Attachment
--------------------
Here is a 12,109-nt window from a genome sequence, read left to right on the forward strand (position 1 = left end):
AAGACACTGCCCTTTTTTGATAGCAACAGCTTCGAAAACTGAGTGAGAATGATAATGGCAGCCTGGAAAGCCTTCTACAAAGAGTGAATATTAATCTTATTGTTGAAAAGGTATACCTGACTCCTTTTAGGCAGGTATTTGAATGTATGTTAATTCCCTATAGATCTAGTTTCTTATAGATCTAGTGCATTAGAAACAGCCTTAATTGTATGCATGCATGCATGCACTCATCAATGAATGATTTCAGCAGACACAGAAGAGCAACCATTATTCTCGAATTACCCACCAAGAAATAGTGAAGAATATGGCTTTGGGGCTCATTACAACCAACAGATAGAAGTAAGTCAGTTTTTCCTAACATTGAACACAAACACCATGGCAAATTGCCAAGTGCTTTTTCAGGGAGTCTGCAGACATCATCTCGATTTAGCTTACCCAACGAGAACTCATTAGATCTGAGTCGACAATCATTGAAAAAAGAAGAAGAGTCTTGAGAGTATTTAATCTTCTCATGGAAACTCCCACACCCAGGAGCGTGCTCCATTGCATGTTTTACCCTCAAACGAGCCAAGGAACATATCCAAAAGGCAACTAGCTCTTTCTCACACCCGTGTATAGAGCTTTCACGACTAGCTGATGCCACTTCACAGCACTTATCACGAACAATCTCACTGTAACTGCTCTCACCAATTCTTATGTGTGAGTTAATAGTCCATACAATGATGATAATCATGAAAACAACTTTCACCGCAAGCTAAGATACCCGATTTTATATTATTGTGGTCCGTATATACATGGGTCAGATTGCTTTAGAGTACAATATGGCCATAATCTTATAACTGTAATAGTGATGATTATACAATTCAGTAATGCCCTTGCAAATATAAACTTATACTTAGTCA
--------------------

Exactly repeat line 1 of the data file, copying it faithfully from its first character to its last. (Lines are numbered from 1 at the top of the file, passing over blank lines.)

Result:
Here is a 12,109-nt window from a genome sequence, read left to right on the forward strand (position 1 = left end):